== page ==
Woodcock: I’m the one at CDER who has to manage the budget . . . so I kind of have a long view of this. Since the user-fee agreement originally passed . . . to my understanding the PDUFA budget has not been increased . . . and we’ve gotten additional work . . . and now we have the biosimilars, and we don’t have any additional resources to put against that. It’s very difficult for me from a budget standpoint to manage all these additional requirements that have been put upon the drug review process.
Audience Question: REMS is very “med guide heavy,” but what we’re hearing from stakeholders outside industry that they find this burdensome and not sure what REMS is supposed to do. Is there a better way to use and implement REMS?
Woodcock: We feel we should go to a single-patient leaflet for prescription drugs, and it would have benefits as well as risks . . . The FDA proposed this in the early 70’s or early 80’s and we got slapped down because of paper burden . . . as a result you get info stapled to your prescription bag in pharmacy [which is not good]. We’re going to have to harness the electronic media and access to electronic data . . . with [the advent of] e-prescribing . . . we could use that as a vehicle to provide information that is patient-friendly . . . we know people have problems with med guides and that they’re not actually getting to the patients in some cases.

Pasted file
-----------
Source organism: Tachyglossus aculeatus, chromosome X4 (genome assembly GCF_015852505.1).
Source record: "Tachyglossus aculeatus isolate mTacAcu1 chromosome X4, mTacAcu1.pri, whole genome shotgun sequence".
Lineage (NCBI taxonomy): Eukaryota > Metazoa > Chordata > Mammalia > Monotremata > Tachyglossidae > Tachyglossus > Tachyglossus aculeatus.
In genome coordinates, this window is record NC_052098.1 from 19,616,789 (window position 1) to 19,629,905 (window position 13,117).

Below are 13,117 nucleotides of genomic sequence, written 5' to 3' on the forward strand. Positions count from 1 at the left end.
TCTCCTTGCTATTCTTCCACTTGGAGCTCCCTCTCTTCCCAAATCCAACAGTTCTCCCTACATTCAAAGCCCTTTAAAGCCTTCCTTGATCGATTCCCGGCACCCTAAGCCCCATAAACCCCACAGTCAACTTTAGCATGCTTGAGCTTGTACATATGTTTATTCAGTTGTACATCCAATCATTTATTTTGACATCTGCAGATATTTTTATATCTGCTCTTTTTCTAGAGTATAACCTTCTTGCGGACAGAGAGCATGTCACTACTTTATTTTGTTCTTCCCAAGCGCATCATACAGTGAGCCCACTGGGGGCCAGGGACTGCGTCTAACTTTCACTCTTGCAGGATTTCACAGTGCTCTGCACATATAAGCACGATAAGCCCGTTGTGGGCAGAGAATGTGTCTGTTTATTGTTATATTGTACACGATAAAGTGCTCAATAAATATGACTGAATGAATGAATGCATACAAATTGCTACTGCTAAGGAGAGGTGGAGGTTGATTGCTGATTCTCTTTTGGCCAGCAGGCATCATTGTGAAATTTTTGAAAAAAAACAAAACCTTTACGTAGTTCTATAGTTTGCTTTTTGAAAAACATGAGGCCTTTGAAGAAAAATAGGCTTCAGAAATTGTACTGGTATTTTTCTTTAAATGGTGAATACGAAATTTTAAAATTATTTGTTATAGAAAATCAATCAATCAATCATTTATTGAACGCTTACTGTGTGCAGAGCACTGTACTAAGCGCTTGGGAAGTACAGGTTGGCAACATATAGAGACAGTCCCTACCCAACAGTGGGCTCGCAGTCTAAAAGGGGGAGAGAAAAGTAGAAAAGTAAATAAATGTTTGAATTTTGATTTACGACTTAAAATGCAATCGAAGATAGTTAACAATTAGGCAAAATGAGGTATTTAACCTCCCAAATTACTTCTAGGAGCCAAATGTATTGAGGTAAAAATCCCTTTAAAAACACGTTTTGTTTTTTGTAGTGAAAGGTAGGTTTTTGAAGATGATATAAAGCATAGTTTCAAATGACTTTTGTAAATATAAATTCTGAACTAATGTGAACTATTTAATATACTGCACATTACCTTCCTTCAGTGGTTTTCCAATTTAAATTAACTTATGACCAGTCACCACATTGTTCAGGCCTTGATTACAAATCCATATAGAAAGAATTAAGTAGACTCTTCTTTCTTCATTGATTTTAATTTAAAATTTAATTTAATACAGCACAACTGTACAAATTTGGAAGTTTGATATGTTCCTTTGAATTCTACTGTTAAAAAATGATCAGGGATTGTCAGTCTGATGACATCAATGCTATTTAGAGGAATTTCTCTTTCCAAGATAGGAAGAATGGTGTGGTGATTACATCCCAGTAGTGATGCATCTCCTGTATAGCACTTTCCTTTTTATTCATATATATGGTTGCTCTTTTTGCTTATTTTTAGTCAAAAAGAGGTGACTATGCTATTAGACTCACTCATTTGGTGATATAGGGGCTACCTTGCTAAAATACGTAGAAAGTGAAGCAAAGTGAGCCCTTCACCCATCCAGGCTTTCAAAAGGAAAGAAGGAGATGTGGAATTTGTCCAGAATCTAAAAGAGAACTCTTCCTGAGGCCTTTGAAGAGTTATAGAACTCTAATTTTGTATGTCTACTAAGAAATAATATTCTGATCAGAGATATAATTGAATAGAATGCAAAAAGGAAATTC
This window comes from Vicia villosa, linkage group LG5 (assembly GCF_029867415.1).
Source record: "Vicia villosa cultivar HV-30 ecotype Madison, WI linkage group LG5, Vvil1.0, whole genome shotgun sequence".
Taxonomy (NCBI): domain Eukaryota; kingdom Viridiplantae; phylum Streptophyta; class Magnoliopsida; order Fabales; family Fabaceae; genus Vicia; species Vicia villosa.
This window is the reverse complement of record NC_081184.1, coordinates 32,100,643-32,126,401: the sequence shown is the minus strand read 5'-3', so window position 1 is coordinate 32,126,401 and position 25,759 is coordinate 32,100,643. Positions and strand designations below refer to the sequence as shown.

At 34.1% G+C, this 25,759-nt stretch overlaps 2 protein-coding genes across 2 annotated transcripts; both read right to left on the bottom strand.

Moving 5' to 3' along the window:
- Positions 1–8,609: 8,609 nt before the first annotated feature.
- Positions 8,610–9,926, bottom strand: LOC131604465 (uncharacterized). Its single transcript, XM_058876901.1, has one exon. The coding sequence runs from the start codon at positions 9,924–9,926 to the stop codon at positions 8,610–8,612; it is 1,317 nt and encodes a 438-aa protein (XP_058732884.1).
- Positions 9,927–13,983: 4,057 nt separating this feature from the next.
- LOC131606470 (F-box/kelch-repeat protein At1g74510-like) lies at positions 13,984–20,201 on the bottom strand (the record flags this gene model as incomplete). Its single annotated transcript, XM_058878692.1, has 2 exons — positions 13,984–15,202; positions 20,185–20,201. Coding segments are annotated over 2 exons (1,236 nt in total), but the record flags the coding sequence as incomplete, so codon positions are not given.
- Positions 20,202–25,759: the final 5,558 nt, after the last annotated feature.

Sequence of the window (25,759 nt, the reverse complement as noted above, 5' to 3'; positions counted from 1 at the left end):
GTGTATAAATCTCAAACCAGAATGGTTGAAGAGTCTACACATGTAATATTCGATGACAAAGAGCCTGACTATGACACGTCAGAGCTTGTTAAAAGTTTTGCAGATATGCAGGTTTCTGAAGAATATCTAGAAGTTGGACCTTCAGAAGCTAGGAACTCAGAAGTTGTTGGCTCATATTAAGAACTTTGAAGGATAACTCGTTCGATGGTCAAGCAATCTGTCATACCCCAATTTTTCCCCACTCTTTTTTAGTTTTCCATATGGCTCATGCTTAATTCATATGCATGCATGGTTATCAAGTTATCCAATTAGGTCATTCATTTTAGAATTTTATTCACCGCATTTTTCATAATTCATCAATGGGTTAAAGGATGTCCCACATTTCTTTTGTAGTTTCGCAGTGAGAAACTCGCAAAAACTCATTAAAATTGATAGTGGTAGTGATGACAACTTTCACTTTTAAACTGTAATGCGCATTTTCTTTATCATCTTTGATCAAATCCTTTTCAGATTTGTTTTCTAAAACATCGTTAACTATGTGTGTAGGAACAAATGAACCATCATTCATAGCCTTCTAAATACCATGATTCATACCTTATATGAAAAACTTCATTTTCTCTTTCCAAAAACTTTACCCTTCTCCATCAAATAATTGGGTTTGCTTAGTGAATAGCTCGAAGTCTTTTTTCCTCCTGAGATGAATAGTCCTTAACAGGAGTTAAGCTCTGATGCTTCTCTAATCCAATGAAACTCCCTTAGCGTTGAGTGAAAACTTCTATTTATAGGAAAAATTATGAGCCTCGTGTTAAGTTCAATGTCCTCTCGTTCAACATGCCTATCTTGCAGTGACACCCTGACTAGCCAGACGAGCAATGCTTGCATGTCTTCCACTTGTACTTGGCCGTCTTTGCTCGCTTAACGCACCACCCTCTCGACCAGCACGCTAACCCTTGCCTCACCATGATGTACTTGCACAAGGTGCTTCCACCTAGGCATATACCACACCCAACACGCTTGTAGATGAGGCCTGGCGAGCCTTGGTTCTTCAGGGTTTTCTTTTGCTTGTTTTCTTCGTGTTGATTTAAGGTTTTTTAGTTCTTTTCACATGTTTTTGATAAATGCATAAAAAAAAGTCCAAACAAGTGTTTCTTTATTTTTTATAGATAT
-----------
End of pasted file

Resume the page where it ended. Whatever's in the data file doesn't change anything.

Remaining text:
Jenkins: We recognize that it’s not only a large administrative and review burden for us to go through the FDAAA procedures [ie, medication guides are listed as one component of a REMS] . . . it’s an impact on pharmacies, companies, and the whole society . . . stay tuned to see if we’re able to find some creative ways around this.
Audience Question: Can there be better collaboration between FDA and EU in regards to review pediatric drugs in development?
Sandra L. Kweder, M.D.. Deputy Director, Office of New Drugs: Requirements for reviewing data on pediatrics come much earlier in the EU than with us . . . the information often comes to us long after these discussions have been held in the EU . . . then it’s put on our doorstep and we’re asked to comment long after these discussions have been held . . . We’re working to provide comments much earlier in the review process even if it is not required [Kweder’s emphasis] . . . we’re already seeing the benefits of doing that because it facilitates that harmonization.
Woodcock: And if a company starts engaging with other authorities [about pediatric studies] . . . they should call it to our attention. We should know that those conversations are being initiated.